- Diana & Greg
From Munich to Sognefjord – Day 3. Sauland – Heddal – Lavik – 470 km
Updated: Apr 12, 2020
It was our first night in a traditional wooden Norwegian house. The guest house looked like a typical wooden Scandinavian house appearing in every promotional video featuring the Norwegian countryside. The exterior was painted in dark red and the interior in blue and white. The front side looked to the not too busy main road and the inner court faced the edge of the village with deserted hills visible in the distance. The morning frost was glowing in the sun on the wooden furniture on the terrace, tempting us to go outside and enjoy the dazzling morning. The guest house offered the comfort of a home with breakfast served by the ever thoughtful host: home made coffee or Nespresso for extra charge, cold meat, hard boiled egg, cheese, rye bread and some cherry tomatoes and cucumber, accompanied with sweet pastries, all enjoyed in a living room-like restaurant pleasantly decorated with objects reminding of sea-life. Norway has a 2,523 km coastal baseline bordered by the Barents Sea on the North, the Norwegian Sea on North-West, the North Sea on the West and the Skagerrak strait on the South. Once feared conquerors and seafarers, today Norway has the 6th largest merchant fleet in the world, with more than 1400 ships travelling around the world to transport goods. No wonder that the sea life motif is present in many Norwegian homes.
The departure was a little sorrowful as one always enjoys a comfortable home, nature just waiting to be explored and the feeling of being welcomed. Yet another unique place was awaiting to be discovered. One of our main purposes during the Norwegian trip was to visit the greatest stave church in Norway, Heddal stave church. We have seen earlier several pictures of it on the internet, in promotional videos and it fascinated us through its interesting and unique architecture. So, we set out on the road eagerly waiting the moment to explore this one-of-a-kind building.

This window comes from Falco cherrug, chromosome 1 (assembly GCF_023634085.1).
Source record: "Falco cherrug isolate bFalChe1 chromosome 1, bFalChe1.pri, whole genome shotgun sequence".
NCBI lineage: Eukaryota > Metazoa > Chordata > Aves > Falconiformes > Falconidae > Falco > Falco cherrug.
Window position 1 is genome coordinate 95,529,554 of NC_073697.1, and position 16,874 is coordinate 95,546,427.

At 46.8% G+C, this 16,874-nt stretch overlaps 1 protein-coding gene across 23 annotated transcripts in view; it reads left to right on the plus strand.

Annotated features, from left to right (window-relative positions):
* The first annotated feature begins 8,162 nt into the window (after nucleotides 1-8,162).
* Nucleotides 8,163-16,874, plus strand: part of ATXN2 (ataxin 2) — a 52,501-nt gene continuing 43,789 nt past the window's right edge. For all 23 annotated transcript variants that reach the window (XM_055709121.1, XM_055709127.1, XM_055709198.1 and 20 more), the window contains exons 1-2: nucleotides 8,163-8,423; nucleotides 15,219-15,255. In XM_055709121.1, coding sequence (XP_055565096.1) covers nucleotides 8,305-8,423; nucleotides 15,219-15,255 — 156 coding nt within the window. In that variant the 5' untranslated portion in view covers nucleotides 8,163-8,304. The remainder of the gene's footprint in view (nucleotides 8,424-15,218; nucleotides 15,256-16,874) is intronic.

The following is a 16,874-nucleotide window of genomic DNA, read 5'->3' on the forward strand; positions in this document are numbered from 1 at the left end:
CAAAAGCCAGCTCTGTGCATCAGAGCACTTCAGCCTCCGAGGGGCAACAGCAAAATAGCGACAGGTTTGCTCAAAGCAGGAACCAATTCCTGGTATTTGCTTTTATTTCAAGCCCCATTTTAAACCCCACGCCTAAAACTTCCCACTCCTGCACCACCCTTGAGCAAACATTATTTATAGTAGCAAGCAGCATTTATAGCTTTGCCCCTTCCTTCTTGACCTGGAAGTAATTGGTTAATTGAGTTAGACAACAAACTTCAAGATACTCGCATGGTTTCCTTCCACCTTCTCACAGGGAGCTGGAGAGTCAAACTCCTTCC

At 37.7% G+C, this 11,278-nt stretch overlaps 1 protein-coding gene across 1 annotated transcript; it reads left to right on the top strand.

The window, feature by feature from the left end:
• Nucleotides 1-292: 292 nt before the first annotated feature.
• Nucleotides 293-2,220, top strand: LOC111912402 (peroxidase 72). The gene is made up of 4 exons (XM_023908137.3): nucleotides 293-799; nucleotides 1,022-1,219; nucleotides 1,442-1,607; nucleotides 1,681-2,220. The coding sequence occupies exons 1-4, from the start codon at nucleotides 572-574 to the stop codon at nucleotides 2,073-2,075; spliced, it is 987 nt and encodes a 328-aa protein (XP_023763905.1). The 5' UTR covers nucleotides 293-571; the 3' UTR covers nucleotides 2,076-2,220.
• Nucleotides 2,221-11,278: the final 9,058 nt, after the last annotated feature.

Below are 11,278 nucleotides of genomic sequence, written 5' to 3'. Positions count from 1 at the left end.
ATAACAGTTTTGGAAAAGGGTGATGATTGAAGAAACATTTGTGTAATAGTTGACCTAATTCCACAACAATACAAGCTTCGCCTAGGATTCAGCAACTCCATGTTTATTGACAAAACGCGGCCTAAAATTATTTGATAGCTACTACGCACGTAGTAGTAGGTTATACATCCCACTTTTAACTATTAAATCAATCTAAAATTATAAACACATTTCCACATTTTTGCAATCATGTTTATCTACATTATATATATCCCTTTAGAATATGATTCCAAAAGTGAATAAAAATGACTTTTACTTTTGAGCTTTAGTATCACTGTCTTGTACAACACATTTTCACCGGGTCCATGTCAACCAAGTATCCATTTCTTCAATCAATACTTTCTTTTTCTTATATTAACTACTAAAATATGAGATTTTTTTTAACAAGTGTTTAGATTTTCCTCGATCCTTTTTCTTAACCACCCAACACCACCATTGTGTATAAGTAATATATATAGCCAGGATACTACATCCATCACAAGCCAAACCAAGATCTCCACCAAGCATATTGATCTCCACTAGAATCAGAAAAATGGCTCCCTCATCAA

We arrived at Heddal stave church a little before noon, after only half an hour drive. The sun was shining brightly, only some fluffy white clouds lingering in the sky. It was a pleasant late October day when one could still feel the power of the sun through the cold air. There were not many cars in the parking lot, but the area wasn´t deserted either. A few minutes after we stopped, another car parked near us, a young man and woman jumped out of it, hurried to the roadside from where the church was visible, took a few selfies, jumped into the car and drove away. We decided to do a more thorough exploration of the place.
The church was constructed in the first part of the 13th century and records prove it was consecrated in 1242. The 20 m long and 26 m tall building is the largest stave church in Norway. The church lays in the middle of a cemetery, a common way of clerical setup for the middle age. The wealthy used to buy burial place within the church, that´s why if you happen to visit Westminster Cathedral or St. Paul´s Cathedral in London for example you will find many crypts of kings and queens or noblemen of the British society within the cathedral. The poor usually bought burial place in the land surrounding the church which belonged to the parish. Beginning the 18th century for hygiene reasons and lack of space, the cemeteries surrounding the churches have been moved to the edge or outside cities. The cemetery surrounding Heddal stave church remained unscathed.
According to the legend, the stave church itself was built by a mountain troll named Finn and it features unique wooden carving depicting nature and animals to frighten off evil. Although the legend alludes to Norse pagan mythical figures and traditions, the church itself is entirely Christian. The Vikings didn´t have churches, the religious activities were kept usually outdoors at altars, rarely temples or even common places. The stave churches that survived centuries are the heritage of the early Christianized Norse folk.